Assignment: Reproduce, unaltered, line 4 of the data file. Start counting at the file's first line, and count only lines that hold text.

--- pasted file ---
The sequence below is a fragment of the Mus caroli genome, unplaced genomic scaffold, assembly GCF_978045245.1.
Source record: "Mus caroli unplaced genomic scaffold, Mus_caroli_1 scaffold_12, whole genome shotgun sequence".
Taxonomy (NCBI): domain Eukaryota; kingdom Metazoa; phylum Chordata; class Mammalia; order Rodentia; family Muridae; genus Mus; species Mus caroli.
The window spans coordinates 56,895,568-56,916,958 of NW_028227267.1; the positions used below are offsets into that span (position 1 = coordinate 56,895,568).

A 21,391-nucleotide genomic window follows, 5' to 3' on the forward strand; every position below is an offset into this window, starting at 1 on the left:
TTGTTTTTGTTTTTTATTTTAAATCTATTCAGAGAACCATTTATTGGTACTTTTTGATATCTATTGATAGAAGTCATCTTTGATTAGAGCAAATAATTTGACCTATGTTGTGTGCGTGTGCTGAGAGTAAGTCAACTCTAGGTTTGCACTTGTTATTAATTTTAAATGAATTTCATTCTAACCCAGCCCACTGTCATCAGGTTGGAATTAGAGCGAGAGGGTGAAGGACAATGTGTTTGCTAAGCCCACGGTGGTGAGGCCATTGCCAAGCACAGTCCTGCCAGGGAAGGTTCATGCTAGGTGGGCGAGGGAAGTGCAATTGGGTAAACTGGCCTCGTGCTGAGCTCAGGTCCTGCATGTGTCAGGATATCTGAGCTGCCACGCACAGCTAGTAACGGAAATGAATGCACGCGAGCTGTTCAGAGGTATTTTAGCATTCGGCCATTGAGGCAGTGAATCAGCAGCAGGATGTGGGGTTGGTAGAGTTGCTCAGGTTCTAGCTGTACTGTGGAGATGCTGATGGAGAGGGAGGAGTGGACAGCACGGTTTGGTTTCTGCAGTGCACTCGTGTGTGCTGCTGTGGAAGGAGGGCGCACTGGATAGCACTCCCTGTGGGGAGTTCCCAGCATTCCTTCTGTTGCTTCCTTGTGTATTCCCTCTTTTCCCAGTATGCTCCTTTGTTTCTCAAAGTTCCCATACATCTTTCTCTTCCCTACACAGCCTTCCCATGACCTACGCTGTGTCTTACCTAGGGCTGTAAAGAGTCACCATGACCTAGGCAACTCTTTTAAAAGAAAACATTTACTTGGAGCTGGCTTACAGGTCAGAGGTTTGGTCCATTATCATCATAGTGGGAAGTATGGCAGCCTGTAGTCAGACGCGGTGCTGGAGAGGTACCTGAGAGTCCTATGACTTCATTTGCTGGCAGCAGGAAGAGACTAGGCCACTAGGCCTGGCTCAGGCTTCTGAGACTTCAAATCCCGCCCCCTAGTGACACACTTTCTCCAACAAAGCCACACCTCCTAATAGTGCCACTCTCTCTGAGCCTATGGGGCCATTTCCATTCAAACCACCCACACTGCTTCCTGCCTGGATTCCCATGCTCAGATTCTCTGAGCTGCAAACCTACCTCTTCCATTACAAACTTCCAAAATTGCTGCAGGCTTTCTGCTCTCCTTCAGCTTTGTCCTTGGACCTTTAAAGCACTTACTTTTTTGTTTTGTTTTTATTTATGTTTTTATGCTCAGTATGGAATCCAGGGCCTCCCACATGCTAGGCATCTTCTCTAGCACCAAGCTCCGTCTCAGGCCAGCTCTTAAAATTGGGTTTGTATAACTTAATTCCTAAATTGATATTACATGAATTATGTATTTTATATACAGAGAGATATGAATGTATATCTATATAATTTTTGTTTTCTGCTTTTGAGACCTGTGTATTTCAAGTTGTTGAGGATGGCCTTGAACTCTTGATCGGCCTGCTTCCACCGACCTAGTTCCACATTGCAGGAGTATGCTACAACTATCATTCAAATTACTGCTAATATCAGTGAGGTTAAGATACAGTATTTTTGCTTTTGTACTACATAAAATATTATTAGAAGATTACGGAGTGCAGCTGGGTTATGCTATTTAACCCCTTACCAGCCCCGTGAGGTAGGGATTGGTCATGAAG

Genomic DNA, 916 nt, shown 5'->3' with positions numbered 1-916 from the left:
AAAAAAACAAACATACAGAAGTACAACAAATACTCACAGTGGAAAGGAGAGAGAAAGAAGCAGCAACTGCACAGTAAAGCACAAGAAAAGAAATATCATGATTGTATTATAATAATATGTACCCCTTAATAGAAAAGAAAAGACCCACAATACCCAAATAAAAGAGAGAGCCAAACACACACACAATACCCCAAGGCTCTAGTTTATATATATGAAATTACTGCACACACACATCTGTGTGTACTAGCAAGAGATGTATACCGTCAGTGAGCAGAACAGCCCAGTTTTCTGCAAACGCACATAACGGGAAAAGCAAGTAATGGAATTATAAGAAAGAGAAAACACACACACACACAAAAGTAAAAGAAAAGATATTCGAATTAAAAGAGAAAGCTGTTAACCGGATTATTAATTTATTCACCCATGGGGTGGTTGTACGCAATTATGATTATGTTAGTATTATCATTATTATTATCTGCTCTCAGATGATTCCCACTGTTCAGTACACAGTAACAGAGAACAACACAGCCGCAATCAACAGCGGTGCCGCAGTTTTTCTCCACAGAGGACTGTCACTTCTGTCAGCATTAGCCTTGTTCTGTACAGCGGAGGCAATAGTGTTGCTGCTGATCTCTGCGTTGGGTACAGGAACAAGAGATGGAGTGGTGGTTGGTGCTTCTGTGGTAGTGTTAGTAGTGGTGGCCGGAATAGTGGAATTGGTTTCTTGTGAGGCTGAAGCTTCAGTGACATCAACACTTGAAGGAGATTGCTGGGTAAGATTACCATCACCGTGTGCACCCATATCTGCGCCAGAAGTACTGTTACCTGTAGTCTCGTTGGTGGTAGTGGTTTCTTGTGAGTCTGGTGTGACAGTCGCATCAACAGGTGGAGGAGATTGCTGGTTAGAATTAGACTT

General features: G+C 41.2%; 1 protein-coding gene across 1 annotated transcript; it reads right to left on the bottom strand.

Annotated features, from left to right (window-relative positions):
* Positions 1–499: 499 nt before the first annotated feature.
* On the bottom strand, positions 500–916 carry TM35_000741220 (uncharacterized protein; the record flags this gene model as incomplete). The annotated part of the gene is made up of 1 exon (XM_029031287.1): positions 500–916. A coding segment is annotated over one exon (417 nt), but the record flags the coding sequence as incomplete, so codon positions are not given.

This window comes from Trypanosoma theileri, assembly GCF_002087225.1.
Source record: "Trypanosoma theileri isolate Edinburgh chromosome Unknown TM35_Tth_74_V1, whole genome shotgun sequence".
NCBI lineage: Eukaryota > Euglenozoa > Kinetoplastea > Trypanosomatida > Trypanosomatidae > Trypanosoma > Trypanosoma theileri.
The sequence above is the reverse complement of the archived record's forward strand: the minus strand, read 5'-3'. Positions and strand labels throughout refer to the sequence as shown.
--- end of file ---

The window spans coordinates 56,895,568-56,916,958 of NW_028227267.1; the positions used below are offsets into that span (position 1 = coordinate 56,895,568).